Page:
Clinical Trials of Two Non-drug Treatments for Chronic Depression

This study has been completed.
National Institute of Mental Health (NIMH)
Information provided by (Responsible Party):
New York State Psychiatric Institute Identifier:
First received: August 11, 2000
Last updated: September 30, 2014
Last verified: March 2008
This study investigates the potential efficacy of two nonpharmacologic treatments for nonseasonal depression, bright light exposure or high-density negative air ion exposure. Treatments are self-administered at home by the patient under close clinical supervision.

Condition Intervention
Mood Disorders
Depressive Disorders
Chronic Depression
Device: Bright light box
Device: High-output negative ion generator
Device: Low-output negative ion generator

Study Type: Interventional
Study Design: Allocation: Randomized
Endpoint Classification: Efficacy Study
Intervention Model: Parallel Assignment
Masking: Single Blind (Outcomes Assessor)
Primary Purpose: Treatment
Official Title: Light and Negative Ion Treatment for Chronic Depression

Resource links provided by NLM:

Further study details as provided by New York State Psychiatric Institute:

Primary Outcome Measures:
  • Depression scale score [ Time Frame: 5 weeks ] [ Designated as safety issue: No ]
    change in score relative to baseline

Secondary Outcome Measures:
  • pineal melatonin onset tme [ Time Frame: 5 weeks ] [ Designated as safety issue: No ]
    change in melatonin onset phase relative to baseline

Enrollment: 32
Study Start Date: April 2000
Study Completion Date: February 2004
Primary Completion Date: July 2003 (Final data collection date for primary outcome measure)
Arms Assigned Interventions
Active Comparator: bright light box
60 min light therapy shortly after awakening
Device: Bright light box
60-min light therapy shortly after awakening
Active Comparator: high-output negative ion generator
60 min high-density exposure shortly after awakening
Device: High-output negative ion generator
60-min high-density ion exposure shortly after awakening
Placebo Comparator: low-output negative ion generator
60 min low-density exposure shortly after awakening
Device: Low-output negative ion generator
60-min low-density ion exposure shortly after awakening

Detailed Description:

Bright light exposure and high-density negative ion exposure have been designed to mimic outdoor environmental conditions and are effective in relieving symptoms of seasonal (winter) depression, but their effectiveness in treating chronic depression has not been explored.

Participants in this 10-week study will have an interview, a complete physical exam, and six one-hour appointments for progress evaluations. They will be randomly assigned to either light or high- or low-dose negative ions. Each treatment must be taken consistently for five weeks at the same time every day, after which treatment is temporarily suspended to determine whether symptoms return. Participants will then have the opportunity to try the alternate active treatment to determine which works best for them. On two occasions, participants will provide saliva samples, used to determine the level of melatonin, a hormone that becomes active at night and indicates whether a person's internal circadian clock is "in sync" with the day-night cycle or is early or late. This diagnostic test for melatonin, which is not yet readily available in medical practice, provides our research participants with unique information that can be used to optimize the timing of future treatment.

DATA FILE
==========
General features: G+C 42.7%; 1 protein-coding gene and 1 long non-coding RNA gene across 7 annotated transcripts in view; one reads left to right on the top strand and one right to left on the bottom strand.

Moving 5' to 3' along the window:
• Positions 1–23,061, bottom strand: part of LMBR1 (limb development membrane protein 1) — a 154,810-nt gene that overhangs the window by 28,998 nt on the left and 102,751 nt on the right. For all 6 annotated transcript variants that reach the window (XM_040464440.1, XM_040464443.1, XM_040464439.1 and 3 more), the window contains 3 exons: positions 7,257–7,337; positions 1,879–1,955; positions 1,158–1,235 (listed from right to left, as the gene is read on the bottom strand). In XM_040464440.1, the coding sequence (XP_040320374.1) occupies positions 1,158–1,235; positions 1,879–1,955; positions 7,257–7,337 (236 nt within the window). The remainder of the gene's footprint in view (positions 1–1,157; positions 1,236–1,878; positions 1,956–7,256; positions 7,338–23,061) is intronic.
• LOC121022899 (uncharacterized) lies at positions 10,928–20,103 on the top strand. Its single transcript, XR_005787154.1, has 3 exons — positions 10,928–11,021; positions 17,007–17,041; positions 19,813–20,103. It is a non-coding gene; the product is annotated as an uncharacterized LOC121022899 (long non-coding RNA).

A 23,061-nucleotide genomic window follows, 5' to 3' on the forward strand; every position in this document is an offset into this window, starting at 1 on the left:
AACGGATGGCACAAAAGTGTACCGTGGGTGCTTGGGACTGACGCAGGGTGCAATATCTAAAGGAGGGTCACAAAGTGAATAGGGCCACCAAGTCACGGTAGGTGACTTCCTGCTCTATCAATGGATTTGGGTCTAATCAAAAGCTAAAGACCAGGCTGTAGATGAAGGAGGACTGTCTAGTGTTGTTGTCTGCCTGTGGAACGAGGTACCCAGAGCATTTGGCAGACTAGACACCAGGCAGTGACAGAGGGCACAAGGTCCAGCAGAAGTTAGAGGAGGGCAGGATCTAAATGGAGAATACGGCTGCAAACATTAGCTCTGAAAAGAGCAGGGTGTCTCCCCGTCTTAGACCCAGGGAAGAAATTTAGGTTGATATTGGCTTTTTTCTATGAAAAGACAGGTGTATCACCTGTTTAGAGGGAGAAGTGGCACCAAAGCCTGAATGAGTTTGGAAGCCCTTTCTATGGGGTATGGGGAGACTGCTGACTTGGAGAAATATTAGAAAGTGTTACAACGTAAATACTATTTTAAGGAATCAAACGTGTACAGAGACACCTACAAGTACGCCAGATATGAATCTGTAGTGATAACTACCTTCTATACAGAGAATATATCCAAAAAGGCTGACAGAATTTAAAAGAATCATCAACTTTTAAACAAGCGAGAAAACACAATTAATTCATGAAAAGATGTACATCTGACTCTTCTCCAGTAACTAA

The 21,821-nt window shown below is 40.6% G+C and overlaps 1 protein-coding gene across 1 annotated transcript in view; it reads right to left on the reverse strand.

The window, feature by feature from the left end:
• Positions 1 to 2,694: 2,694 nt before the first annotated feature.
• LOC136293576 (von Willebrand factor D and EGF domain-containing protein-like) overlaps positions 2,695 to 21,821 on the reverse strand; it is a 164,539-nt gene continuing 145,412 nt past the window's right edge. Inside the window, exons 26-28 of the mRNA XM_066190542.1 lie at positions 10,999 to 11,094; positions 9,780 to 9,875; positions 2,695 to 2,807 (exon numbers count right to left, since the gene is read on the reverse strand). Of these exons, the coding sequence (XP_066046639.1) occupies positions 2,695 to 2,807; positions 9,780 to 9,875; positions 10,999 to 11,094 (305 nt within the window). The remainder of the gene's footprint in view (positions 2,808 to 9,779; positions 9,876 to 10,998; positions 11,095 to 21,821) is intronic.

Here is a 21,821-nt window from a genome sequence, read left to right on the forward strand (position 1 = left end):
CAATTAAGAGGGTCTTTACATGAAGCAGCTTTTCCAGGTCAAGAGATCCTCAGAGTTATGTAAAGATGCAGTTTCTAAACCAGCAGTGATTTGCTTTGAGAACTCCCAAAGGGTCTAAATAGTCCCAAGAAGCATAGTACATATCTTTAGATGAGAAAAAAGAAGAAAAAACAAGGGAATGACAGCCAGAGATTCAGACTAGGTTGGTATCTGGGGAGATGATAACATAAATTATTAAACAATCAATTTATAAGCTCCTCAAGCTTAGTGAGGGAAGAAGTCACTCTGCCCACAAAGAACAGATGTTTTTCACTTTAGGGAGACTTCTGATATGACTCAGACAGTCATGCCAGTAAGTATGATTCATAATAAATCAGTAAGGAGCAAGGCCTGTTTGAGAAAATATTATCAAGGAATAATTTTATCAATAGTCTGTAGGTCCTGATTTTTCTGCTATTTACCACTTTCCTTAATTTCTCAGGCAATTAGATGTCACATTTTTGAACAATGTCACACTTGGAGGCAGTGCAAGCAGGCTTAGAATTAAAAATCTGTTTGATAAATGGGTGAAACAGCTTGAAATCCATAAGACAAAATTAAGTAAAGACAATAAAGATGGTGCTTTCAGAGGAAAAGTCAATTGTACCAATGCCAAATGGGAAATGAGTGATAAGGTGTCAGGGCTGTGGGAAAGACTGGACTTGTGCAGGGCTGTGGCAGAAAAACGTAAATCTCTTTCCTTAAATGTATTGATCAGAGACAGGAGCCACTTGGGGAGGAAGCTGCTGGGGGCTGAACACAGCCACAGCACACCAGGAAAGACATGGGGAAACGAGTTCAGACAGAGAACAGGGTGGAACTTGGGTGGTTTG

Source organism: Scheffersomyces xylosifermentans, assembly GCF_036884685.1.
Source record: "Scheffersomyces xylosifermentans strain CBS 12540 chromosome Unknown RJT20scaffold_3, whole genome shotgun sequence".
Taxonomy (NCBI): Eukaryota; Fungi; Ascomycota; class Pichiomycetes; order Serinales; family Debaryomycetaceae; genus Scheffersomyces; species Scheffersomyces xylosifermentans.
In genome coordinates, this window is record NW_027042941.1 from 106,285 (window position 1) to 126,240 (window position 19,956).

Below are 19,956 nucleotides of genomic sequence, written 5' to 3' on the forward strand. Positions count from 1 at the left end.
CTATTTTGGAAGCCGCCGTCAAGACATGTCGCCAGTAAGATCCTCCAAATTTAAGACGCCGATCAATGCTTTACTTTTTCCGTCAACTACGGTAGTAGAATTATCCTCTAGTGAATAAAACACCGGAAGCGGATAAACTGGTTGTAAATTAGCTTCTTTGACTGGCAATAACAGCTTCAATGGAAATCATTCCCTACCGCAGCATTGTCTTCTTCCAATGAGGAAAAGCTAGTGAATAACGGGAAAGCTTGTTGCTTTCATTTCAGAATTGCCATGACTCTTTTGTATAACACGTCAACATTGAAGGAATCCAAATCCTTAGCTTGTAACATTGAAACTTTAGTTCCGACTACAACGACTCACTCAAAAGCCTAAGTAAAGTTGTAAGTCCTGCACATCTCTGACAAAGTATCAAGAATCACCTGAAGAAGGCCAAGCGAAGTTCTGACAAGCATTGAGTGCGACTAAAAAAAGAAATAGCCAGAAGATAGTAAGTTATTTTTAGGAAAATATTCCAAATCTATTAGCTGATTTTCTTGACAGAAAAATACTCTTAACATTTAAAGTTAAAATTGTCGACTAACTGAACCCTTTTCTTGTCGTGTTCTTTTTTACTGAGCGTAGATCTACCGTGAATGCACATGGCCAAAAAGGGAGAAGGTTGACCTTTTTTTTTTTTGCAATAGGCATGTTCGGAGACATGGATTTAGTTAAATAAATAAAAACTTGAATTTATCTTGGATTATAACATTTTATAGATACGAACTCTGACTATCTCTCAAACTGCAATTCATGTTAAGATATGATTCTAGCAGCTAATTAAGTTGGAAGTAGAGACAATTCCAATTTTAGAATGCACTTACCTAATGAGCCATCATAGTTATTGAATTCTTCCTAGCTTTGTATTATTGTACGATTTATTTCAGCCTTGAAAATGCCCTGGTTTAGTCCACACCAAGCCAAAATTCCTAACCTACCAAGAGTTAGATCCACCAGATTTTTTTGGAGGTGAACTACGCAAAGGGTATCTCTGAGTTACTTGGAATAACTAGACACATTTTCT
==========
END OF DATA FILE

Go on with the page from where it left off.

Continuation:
Ages Eligible for Study:   18 Years to 65 Years
Genders Eligible for Study:   Both
Accepts Healthy Volunteers:   No

Inclusion Criteria:

  • Diagnosis of major depression
  • Must be able to maintain a regular sleep schedule

Exclusion Criteria:

  • Depression restricted to certain seasons of the year
  • Presence of other psychiatric disorders
  • Current use of psychotropic medication, except for selective serotonin reuptake inhibitors (SSRIs)
  • Current use of recreational drugs or supplements that may affect mood
  • Current medical illness or medication that may affect response to antidepressant treatment
  • Long-distance travel while participating in the program
  • Pregnancy
  Contacts and Locations
Choosing to participate in a study is an important personal decision. Talk with your doctor and family members or friends about deciding to join a study. To learn more about this study, you or your doctor may contact the study research staff using the Contacts provided below. For general information, see Learn About Clinical Studies.

Please refer to this study by its identifier: NCT00006172

United States, Connecticut
Department of Psychology, Wesleyan University
Middletown, Connecticut, United States, 06459
United States, New York
Columbia Presbyterian Medical Center
New York, New York, United States, 10032
Sponsors and Collaborators
New York State Psychiatric Institute
National Institute of Mental Health (NIMH)
Study Director: Michael Terman NYS Psuchiatric Institute
  More Information

Additional Information:
Responsible Party: New York State Psychiatric Institute Identifier: NCT00006172     History of Changes
Other Study ID Numbers: #3554/R01 MH42931-02  R01MH042931-02 
Study First Received: August 11, 2000
Last Updated: September 30, 2014
Health Authority: United States: Federal Government
United States: Institutional Review Board

Keywords provided by New York State Psychiatric Institute:
Antidepressive Agents
Circadian rhythms
Depressive Disorder
Mood disorders

Additional relevant MeSH terms:
Depressive Disorder
Mood Disorders
Behavioral Symptoms
Mental Disorders
Pathologic Processes processed this record on May 26, 2016